Card Set Information
risk- benefit ratio
Safe and effective drug therapy requires an understanding
of the balance between the drug’s adverse (toxic) effects
and its benefits
targeted tissue and toxicity considerations
intended and unintended tissue (correct receptor on target but diff tissue)
on target- dose too high, chronic activation or inhibition effects
off target- incorrect receptor is inhibited or activated
- antipsychotic drug controls schizophrenia
antagonist at D2 receptor in limbic areas
of brain that control the symptoms of
also, an antagonist at D2 receptor in
striatal areas that cause motor
is used clinically to decrease cholesterol
levels -its intended target tissue is the liver.
The drug inhibits HMG CoA reductase which is the
rate-limiting enzyme in cholesterol production.
HMG CoA reductase also regulates the
posttranslational modification of several muscle
An adverse effect of simvastatin therapy is
beneficial effect of stopping allergic inflammation, itching, sneezing and rhinorrhea but also have a number of adverse effects at this intended target.
H1 antihistamine drugs also have unintended targets (cholinergic and α –
adrenergic receptors) where they cause numerous adverse effects.
of the same compound can differ in their targets and toxic effects.
citalopram is a racemic antidepressant drug
its toxic effects include
drowsiness, fatigue, impotence, and insomnia
escitalopram-(S)-citalopram was developed under
the supposition that on-target
antidepressant effects are produced by (S)-
citalopram while off-target toxic effects
come from the (R)-enantiomer
Non -selective β agonists
activate β1 receptors and β2 receptors causing
off-target (β1 receptor) activation – can cause tachycardia and palpitations
when used to treat asthma
Non -selective β-blockers (antagonists)
block β1 receptors and β2
receptors causing off-target (β2 receptor) blockade – can exacerbate
asthma symptoms when used to treat heart disease
50% of hepatic necrosis cases are
caused by overdose
P450 induction (e.g. by
alcohol) can increase amounts of toxic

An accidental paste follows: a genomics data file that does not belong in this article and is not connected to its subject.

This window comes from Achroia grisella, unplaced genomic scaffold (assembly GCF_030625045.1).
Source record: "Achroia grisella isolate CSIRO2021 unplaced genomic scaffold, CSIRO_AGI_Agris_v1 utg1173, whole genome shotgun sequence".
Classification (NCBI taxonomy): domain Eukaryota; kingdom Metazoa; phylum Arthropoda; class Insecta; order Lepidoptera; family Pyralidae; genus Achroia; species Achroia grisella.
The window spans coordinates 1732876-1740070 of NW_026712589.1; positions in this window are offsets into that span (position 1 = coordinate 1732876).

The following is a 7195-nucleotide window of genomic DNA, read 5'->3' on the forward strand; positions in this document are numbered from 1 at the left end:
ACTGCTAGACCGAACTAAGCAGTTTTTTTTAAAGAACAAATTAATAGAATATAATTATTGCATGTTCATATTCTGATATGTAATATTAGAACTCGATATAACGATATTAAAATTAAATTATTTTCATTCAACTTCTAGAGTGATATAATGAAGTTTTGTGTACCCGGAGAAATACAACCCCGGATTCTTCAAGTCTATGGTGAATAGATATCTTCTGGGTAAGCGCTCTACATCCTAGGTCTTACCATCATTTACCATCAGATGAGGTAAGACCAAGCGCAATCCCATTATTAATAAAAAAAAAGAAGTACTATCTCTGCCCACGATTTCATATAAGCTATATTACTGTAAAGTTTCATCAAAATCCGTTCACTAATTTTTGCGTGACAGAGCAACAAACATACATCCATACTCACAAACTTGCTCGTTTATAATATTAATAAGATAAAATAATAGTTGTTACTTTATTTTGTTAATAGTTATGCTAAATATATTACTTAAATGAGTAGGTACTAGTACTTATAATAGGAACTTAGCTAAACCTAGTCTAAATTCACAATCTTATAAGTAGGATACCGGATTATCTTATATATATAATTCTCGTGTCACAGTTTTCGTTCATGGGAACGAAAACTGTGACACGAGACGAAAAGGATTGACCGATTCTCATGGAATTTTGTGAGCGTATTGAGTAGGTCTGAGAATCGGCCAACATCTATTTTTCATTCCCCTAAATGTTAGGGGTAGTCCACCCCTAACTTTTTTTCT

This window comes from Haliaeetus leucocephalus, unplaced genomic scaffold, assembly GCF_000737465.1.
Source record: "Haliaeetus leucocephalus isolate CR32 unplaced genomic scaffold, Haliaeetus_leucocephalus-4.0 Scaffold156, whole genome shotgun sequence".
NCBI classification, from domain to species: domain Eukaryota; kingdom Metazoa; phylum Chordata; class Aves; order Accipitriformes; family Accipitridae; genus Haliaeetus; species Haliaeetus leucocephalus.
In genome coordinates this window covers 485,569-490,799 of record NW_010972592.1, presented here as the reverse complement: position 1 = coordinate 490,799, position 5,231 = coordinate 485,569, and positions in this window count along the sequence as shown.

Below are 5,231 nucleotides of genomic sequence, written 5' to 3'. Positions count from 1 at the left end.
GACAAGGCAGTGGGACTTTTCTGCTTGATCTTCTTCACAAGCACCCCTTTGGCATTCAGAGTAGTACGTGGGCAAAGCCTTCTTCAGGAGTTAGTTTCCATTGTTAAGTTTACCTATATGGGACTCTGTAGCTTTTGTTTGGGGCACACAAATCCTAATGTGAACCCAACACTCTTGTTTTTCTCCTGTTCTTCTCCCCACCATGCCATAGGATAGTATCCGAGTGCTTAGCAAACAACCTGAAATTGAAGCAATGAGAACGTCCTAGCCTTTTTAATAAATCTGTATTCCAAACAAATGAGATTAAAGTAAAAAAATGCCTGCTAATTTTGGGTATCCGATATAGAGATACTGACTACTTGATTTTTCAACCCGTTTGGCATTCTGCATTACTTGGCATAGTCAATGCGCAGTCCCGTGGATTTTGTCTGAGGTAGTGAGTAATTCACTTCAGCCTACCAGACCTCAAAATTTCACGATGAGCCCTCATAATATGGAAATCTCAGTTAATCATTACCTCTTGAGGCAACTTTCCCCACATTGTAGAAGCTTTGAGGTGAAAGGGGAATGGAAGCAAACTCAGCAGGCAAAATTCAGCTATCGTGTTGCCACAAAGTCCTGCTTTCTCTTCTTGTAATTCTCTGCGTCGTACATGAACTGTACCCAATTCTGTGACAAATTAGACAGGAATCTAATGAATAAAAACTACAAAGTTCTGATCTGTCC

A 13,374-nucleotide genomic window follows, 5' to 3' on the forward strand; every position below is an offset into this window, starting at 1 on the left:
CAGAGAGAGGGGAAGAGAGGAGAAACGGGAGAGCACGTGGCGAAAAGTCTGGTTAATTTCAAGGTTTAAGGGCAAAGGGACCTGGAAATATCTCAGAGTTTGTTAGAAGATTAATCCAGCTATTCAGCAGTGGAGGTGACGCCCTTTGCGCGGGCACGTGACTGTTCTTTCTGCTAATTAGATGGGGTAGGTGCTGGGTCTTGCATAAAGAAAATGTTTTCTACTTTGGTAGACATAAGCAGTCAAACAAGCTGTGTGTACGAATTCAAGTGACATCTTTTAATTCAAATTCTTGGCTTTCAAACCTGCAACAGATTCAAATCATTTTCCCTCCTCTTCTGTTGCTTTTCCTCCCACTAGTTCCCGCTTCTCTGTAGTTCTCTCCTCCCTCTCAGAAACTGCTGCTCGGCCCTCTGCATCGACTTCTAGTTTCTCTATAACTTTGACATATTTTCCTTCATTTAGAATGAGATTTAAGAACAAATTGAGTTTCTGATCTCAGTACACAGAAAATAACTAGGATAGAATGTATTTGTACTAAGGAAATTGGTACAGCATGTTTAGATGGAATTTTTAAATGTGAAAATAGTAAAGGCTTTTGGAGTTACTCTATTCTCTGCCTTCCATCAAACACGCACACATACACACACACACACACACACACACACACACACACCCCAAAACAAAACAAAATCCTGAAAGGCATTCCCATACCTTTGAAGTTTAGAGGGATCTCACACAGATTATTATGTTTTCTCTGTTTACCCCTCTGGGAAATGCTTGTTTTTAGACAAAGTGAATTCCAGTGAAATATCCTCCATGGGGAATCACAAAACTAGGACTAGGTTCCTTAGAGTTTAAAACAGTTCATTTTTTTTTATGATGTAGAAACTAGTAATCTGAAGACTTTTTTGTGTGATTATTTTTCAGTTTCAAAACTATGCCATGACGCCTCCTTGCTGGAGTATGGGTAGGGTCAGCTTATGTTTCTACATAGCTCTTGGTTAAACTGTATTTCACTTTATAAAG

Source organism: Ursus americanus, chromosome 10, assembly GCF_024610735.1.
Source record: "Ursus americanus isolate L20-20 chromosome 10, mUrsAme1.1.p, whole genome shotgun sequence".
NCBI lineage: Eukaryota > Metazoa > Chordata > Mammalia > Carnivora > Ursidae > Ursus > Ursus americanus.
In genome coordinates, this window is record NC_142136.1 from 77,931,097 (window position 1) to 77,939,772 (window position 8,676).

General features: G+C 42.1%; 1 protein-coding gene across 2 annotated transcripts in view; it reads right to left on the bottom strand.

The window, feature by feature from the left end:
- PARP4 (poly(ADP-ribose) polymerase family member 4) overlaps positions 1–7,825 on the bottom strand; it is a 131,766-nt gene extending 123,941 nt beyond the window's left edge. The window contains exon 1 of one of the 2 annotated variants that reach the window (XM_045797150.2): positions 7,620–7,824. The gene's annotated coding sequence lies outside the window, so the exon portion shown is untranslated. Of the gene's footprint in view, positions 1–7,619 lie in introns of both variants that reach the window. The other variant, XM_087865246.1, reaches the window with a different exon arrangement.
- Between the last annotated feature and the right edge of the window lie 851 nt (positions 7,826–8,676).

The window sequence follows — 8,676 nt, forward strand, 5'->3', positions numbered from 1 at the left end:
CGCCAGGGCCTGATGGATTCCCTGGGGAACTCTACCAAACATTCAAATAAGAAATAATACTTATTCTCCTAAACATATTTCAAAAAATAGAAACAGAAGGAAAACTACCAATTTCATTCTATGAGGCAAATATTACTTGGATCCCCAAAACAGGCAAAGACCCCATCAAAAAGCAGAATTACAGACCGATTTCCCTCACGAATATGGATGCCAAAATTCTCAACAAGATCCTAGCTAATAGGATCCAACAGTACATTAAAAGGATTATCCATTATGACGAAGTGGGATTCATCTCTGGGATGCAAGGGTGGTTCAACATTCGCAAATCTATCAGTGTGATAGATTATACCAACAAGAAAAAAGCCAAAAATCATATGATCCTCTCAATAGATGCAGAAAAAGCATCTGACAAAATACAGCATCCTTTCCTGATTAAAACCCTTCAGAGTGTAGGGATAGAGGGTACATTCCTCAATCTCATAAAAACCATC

The toxic product is usually removed by glutathione
Approximately 13g of acetamiophen intake
therapeutic goals of acetaminophen and antidote
keep plasma acetaminophen levels
prevent centrilobular hepatic
n-acetylcysteine is an antidote
that restores glutathione levels
Small molecule drugs (< 600 daltons)
form haptens that bind to proteins
(e.g., peptides, proteins) activate the immune system directly
Two toxic immune responses
- hypersensitivity reactions and autoimmune
(IGE mediated) is most common
Penicillin, lidocaine cause type 1 (immediate) hypersensitivity responses in some patients.
Can cause anaphylaxis that may require treatment with epinephrine.
Type II, III, and IV
ciprofloxacin- type IV (delayed type hypersensitivity reaction) -can be very severe in some patients
Can cause hemolytic anemia and thrombocytopenia
by eliciting an immune response to Rhesus antigens (Rh
–potent Class 1A antiarryththmic
Causes reversible Lupus-like (SLE) symptoms in 25 to 30 % of patients
approximately 80% show increased antinuclear antibody titers
- rare adverse effect for which no obvious mechanism is apparent
Some idiosyncratic effects are not related to drug metabolism
-short-acting neuromuscular-blocking anesthetic
IST -1 in 3000 patients have prolonged neuromuscular block due to abnormal or deficient plasma pseudocholinesterases that slows
metabolic degradation of the drug
-is considered a first-line agent in the treatment of
tuberculosis. - metabolized by n-acetyltransferase 2 (NAT2) that acetylates the drug
IST Patients who metabolize isoniazid slowly (slow acetylators) build up high levels of toxic metabolites
This metabolite causes hepatitis in about 2.1% of drug recipients.
Differences in metabolism run in families.
hemolytic anemia idiosyncratic effects not related to drug metabolism
10 % of Africans and 10-20 % of Mediterraneans and
Southeast Asians get from:
anti-malarials, sulfonamide antibiotics, ibuprofen,
acetaminophen and aspirin
These patients have a deficiency in glucose-6-phosphate dehydrogenase that protects red blood cells from oxidative stress.
This idiosyncrasy occurs more frequently in parts of the world where malaria is present.
The study of genes causing variations in response to drugs is pharmacogenetics.
Pharmacogenetics is helping to elucidate the mechanisms that underlie idiosyncratic drug toxicity.
We now know that G6PD deficiency is:
an X-linked recessive genetic trait that is related to the sickle-cell trait that protects from malaria
Effective Dose/response (ED50)
curve describes the therapeutic effect.
Toxic Dose/response (TD50)
curve describes any adverse effects.
Lethal Dose/response (LD50)
curve describes mortality
inhibits phosphodiesterase type 5 (PDE5) and prolongs the action of cyclic GMP (cGMP) by partially preventing its breakdown
stimulates guanylyl cyclase to increase cGMP levels in vascular smooth muscle that dilates blood vessels and
lowers blood pressure
co-exposure of NG and viagra
additively increases cGMP levels and creates a risk of
Drug-Food Interactions acetaminophen
increased risk of hepatotoxicity if echinacea tea is also consumed.
Some species of echinacea may contain pyrrolizidine alkaloids that deplete glutathione.
A reduction in glutathione levels lowers the dose at which acetaminophen causes hepatotoxity.
: adverse effects of a single exposure to a drug
: adverse effects that occur with repeated exposure over time